This is a really wonderful article I found during one of my lengthier perusals of craftstylish.com. I find the interview to be really inspiring, and have stopped back to read it every so often. This is such a wonderful example of creativity working itself into every person’s reality and daily life. I love this man’s ability to see beauty in something someone else wouldn’t even take a second glance at, and his urge to capture the beauty in that last fleeting moment, before it becomes something else entirely.

Q: I always ask people whether they believe the urge to create‚ÄĒto make something beautiful or useful‚ÄĒis something that is inate in people (or in some people) or whether they think it’s something that can be acquired or developed. Which side of the question do you come down on?

A: I say, realize what you’ve got, what you’ve been given, what’s in front of you, and either embrace it and move forward or settle into something less than your truly authentic life.*

Read the entire article and see some great captures at the Craft Stylish website, or visit Earl Joseph Martell’s blog.

Knittn’ Kitten, and Other Recycle Shops
May 8, 2011

Knittn’ Kitten
7530 NE Glisan St.
Portland, OR 97213
www.knittnkitten.com

Knittn’ Kitten is a really great craft supply thriftstore on NE Glisan, in Portland. My friend Nichole took me there a couple years ago, and I’m hooked. They always have a really great supply of buttons and beads, fabrics, sewing notions, yarn, and knitting needles at really amazing prices, often mere cents. A lot of the fabric, buttons, and notions are vintage. I always come out of the store with a whole bag of stuff, and never spend more than $15. ¬†The last time I went in, they had a ton of little animal noses, and I had been wanting to make some little crochet dogs so I bought them out.¬† The store is always extremely clean and organized, small things are bagged up and labeled, and fabric is always measured out and wrapped up. The store is run by a mother daughter team who are both friendly and helpful!¬† I also just feel really great not only supporting a small business, but recycling craft supplies too!

During my last trip I also came out with this really great bias tape, that I am still pondering how to use. I was thinking a guitar strap for my SG would be super cool. What do you think?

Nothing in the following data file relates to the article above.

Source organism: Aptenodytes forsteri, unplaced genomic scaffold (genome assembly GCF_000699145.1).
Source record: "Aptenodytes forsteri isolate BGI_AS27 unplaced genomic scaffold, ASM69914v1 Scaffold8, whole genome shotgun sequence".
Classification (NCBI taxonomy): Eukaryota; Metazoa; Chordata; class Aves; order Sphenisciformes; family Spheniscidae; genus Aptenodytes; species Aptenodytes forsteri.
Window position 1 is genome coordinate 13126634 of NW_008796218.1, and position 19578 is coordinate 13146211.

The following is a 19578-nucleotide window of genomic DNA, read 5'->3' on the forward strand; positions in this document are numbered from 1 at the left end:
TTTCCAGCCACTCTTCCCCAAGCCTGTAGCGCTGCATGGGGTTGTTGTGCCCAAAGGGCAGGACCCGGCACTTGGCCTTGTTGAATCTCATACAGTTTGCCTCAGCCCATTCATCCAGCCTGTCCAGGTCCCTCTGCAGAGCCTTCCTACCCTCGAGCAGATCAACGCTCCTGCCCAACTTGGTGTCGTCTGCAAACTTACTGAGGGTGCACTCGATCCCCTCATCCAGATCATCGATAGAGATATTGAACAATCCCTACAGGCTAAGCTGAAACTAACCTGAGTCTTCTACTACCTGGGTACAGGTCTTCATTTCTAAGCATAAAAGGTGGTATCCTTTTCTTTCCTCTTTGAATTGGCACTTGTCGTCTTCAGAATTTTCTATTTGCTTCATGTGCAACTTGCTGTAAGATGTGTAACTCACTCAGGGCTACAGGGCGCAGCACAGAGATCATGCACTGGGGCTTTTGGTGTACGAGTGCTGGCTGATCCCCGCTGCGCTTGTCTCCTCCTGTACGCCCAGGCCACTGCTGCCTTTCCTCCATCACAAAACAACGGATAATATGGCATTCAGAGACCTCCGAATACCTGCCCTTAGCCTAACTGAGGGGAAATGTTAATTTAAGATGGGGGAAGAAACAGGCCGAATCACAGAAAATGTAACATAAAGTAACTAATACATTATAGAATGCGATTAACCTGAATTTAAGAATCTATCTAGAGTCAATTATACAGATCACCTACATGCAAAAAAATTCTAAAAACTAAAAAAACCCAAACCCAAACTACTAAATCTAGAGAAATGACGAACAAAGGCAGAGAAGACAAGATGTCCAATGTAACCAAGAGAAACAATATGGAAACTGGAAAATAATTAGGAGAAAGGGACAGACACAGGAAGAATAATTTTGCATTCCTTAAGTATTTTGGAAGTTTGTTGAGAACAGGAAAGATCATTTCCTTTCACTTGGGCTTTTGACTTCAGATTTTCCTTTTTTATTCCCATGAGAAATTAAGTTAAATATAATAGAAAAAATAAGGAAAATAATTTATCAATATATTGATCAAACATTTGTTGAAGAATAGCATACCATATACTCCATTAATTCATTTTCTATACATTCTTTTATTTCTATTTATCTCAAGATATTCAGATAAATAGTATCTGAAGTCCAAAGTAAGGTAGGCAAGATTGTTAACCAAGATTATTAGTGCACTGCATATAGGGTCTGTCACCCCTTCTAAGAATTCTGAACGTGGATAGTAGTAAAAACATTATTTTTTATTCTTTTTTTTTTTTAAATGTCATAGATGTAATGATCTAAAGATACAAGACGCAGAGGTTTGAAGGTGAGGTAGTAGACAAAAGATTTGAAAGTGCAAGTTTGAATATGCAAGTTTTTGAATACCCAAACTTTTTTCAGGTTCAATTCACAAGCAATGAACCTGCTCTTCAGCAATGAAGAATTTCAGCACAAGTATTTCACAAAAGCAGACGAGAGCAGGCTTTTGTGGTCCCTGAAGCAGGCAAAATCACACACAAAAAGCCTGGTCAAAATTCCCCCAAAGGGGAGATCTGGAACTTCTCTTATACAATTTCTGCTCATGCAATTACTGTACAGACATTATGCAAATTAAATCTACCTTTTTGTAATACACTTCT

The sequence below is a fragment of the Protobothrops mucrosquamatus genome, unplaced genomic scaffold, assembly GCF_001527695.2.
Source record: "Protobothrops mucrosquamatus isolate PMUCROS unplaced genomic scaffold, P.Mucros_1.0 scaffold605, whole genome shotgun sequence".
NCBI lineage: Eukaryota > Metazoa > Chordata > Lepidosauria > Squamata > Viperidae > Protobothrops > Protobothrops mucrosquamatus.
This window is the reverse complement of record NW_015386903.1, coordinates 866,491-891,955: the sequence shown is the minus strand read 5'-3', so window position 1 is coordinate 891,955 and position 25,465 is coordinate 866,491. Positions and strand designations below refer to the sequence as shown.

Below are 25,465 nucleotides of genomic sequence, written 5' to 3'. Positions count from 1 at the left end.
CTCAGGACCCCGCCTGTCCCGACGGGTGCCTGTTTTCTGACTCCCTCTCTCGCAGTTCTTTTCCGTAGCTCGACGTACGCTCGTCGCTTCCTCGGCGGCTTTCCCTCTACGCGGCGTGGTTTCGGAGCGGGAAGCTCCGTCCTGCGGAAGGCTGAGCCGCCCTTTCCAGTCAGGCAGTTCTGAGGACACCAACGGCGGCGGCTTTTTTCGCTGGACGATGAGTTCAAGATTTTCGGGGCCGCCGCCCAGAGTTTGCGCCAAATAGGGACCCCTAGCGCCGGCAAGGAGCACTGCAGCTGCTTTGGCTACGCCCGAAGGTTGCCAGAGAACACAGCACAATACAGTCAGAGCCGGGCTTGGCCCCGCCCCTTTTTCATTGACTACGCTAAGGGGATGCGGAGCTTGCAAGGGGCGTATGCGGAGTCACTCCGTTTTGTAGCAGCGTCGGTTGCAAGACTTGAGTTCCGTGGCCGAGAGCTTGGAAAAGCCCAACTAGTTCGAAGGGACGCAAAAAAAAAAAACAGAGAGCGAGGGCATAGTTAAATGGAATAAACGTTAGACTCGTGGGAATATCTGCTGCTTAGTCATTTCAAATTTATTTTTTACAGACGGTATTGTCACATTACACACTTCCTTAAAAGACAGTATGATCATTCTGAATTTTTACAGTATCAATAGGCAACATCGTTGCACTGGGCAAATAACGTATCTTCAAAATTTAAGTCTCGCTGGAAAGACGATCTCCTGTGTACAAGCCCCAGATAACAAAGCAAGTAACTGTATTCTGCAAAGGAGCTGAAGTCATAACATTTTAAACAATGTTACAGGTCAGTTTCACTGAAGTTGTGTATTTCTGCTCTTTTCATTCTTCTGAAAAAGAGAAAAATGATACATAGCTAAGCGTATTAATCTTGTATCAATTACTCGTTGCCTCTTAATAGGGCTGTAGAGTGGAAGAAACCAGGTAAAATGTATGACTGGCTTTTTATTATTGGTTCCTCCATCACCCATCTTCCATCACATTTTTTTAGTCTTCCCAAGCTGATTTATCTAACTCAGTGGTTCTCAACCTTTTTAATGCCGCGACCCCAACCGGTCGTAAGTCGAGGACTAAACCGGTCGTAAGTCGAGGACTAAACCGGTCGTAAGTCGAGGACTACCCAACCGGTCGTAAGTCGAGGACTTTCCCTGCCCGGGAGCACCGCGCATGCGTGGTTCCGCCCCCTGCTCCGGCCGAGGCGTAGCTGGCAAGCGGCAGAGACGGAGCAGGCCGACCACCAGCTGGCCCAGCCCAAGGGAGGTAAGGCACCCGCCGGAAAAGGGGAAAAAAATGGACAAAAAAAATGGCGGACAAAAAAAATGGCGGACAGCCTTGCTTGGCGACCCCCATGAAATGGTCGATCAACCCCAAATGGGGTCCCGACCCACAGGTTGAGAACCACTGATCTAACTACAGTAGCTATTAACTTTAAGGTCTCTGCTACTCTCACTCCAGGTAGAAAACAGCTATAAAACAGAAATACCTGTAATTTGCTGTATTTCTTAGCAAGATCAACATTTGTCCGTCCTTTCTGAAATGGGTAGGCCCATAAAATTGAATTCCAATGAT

East Bay Depot for Creative Reuse
4695 Telegraph Ave.
Oakland, CA 94609
www.eastbaydepot.org

When I lived in the east bay, there was this other amazing store called the East Bay Depot for Creative Reuse. (This is an old pic, they have since moved locations. But whenever I think of it, this is the store front I see.)¬† They always had a huge mish mash of potential craft and art project supplies – huge drums of old vacation slides from the 70’s, mountains of fabric samples, pallettes of little corked bottles, old binders, paper, a whole section of old magazines and national geographics… the store was usually crowded and things were thrown around but it kind of added to the atmosphere. I went in there many a weekend with friends, and a lot of the things I bought went into projects for school or boredom-sucker projects. The guys that worked there probably thought I was a crazy hoarder, (well, let’s be honest, I kind of am) but it seemed like everytime I went up to the cashier, whatever I had was always $3. Always. How could I resist making routine weekend trips?

SCRAP!
(School & Community Reuse Action Project)
2915 NE Martin Luther King, JR Blvd
Portland, OR 97212

I’ve only been to SCRAP in Portland once, and it was long ago before they moved to MLK, but I am always hearing great things about them, and I had a great time there back in the day.¬† I think the only reason I haven’t visited more often is because my craft hoarding has sort of gained a tunnel vision away from paper and odds and ends, and prefers yarn and sewing supplies like at KK.


SCRAP (Scrounger’s Center for Reusable Art Parts)
801 Toland St
San Francisco, CA 94124
http://www.scrap-sf.org/

There is another SCRAP in San Francisco, which I have heard equally great things about, but never had the pleasure to stop by.¬† It’s probably better, as I’m running out of craft storage space as it is…

If you ever stop by any of these stores, leave a comment or pics with your awesome finds! I’m also interested to hear about any other shops in the area similar to this!

“Masculine, Feminine” Book Project
September 30, 2010